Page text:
Robert Morris - (1734 - 1806)

Religion: Episcopalian
Robert Morris on Founding Fathers Wiki Page

Robert Morris Biography

"Robert Morris (Pennsylvania) is a merchant of great eminence and wealth; an able Financier, and a worthy Patriot. He has an understanding equal to any public object, and possesses an energy of mind that few Men can boast of. Although he is not learned, yet he is as great as those who are. I am told that when he speaks in the Assembly of Pennsylvania, that he bears down all before him. What could have been his reason for not Speaking in the Convention I know not,--but he never once spoke on any point. This Gentleman is about 50 years old." -- Character Sketches of Delegates to the Federal Convention by William Pierce (1787)

Robert Morris was a native of Lancashire, England, where he was born January, 1733-4 (O.S.). His father was a Liverpool merchant, who had for some years been extensively concerned in the American trade. While he was yet a boy, his father removed to America; shortly after which, he sent to England for his son, who arrived in this country at the age of thirteen
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Robert Morris Genealogy

Robert Morris (1711 - 1750)

Mary White Morris (1749 - 1827)

Son Morris
Thomas Morris (1771 - 1849)
William White Morris (1772 - 1798)
William Morris (1772 - 1840)
William White Morris (1772 - 1798)
Hester Morris Marshall (1774 - 1816)
Maria Morris Nixon (1779 - 1852)
Henry Morris (1784 - 1842)

Margaret Morris Cox (1732 - 1799)
Ann Morris Maddy Parsons (1740 - 1844)

Events in the life of Robert Morris


1734 01/31   Birth of Robert Morris
1806 05/08   Death of Robert Morris
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Robert Morris

Documents from our document library

Biography for Robert Morris (1734 - 1806)
Biography for Robert Morris
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Character Sketches of Delegates to the Federal Convention - Pierce 1787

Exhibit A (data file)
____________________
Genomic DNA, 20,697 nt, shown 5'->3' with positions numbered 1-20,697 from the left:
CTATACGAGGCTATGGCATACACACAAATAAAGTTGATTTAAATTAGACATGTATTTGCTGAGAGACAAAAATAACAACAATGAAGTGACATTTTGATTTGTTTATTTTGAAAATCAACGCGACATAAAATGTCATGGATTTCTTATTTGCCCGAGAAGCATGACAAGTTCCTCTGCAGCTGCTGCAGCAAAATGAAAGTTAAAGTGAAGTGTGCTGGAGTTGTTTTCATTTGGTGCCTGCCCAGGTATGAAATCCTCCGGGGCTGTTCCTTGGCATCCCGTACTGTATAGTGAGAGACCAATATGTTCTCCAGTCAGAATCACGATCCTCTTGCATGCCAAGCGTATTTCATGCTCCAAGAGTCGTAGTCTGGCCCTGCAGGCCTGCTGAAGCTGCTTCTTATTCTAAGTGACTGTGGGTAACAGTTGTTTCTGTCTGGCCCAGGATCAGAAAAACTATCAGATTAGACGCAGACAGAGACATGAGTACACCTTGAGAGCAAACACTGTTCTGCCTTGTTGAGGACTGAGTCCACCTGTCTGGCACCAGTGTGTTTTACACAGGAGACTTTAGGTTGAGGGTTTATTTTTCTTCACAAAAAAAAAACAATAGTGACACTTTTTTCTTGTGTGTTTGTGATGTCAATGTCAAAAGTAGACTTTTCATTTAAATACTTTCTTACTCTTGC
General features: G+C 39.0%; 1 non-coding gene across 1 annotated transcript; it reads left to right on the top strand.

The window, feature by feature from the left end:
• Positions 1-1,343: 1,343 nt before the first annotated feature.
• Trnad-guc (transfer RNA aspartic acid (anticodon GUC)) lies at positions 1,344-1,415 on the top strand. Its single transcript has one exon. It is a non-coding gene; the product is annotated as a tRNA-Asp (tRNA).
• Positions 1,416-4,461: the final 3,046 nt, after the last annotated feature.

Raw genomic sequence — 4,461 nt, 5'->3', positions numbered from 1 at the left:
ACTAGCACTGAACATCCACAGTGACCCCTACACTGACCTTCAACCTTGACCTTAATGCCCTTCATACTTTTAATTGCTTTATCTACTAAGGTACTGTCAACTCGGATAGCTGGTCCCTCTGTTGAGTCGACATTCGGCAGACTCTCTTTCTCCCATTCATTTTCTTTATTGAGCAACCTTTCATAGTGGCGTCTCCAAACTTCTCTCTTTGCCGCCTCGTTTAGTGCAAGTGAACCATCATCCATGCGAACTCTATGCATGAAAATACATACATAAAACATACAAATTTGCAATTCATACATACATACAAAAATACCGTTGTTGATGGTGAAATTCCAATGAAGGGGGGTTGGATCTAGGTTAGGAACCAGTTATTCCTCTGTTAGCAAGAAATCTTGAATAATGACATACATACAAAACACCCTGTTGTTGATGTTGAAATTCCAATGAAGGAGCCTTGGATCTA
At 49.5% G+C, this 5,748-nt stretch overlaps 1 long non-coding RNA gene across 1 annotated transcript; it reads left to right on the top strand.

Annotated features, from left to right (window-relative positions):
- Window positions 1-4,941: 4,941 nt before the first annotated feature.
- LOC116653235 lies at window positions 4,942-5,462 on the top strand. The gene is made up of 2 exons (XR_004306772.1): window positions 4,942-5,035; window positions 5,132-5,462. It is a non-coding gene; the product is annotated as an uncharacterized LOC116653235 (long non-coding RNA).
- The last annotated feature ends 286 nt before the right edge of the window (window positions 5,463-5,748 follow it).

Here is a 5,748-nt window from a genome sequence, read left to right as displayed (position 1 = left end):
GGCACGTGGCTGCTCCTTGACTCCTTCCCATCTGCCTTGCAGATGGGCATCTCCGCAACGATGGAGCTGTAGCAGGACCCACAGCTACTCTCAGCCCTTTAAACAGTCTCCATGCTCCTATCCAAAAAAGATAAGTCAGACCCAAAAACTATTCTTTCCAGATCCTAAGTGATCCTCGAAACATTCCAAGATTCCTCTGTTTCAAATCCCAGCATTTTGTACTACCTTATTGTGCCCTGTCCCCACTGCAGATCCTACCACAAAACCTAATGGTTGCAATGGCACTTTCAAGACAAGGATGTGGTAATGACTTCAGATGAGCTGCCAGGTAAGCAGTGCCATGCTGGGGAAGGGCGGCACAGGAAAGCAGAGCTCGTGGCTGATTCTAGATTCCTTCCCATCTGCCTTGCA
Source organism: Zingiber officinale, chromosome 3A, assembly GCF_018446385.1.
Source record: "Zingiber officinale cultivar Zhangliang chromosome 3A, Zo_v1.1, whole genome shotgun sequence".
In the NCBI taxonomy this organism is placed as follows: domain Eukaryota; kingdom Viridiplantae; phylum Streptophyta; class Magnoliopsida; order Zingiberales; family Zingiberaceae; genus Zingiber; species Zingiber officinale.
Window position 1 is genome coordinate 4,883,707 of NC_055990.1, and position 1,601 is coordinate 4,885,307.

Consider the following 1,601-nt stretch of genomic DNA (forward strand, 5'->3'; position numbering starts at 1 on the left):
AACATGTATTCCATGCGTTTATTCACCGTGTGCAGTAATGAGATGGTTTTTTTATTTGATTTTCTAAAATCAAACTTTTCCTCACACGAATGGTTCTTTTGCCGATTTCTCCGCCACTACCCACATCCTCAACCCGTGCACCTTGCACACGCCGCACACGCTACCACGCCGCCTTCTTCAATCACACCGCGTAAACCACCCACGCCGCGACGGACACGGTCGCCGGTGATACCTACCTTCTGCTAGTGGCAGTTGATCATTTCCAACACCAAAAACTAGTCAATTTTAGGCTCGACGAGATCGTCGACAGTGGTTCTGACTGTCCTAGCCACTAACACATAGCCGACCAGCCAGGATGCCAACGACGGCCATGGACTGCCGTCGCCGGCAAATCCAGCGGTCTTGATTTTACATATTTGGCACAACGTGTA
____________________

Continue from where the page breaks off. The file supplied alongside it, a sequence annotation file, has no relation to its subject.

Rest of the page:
This is a document written by William Pierce. It contains character sketches of the delegates for the First Federal Convention of 1787
(File Size: 27.33K)

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Quotes by Robert Morris

Quote 993 details Share on Google+ - Quote 993 Linked In Share Button - Quote 993 In every Society also there must be some Taxes, because the necessity of supporting Government & defending the State always exist. To do these on the cheapest Terms is wise, and when it is considered how much men are disposed to indolence and profusion it will appear that (even if those demands did not require the whole of what could be raised) still it would be wise to carry Taxation to a certain amount, and expend what should remain after providing for the support of Government and the National defense in Works of public utility, such as opening of roads and Navigation.

Robert Morris: letter to Alexander Martin, July 20, 1782

Quote 994 details Share on Google+ - Quote 994 Linked In Share Button - Quote 994 For Taxes, operate two ways towards the increase of National Wealth. First they stimulate industry to provide the means of payment, secondly they encourage economy so far as to avoid the purchase of unnecessary things and keep money in readiness for the Tax gatherer.

Robert Morris: letter to Alexander Martin, July 20, 1782

Quote 992 details Share on Google+ - Quote 992 Linked In Share Button - Quote 992 Were it possible that a Society should exist in which every member would, of his own accord, industriously pursue the increase of National property without waste or extravagance, the public Wealth would be impaired by every Species of Taxation, but there never was, and unless human nature should change, there never will be such a Society. In any given number of men there will always be some who are idle and some who are extravagant.

Robert Morris: letter to Alexander Martin, July 20, 1782

Quote 996 details Share on Google+ - Quote 996 Linked In Share Button - Quote 996 ... a certain premature declaration which you know I always opposed.

Robert Morris: letter to Horatio Gates

Quote 991 details Share on Google+ - Quote 991 Linked In Share Button - Quote 991 Taxation to a certain point is not only proper but useful, because by stimulating the industry of individuals it increases the wealth of the Community. But when Taxes go so far as to intrench on the subsistence of the people they become burdensome and oppressive. The expenditures of money ought in such case to be (if possible) avoided, and if unavoidable, it will be most wise to have recourse to loans

Robert Morris: letter to Alexander Martin, July 20, 1782

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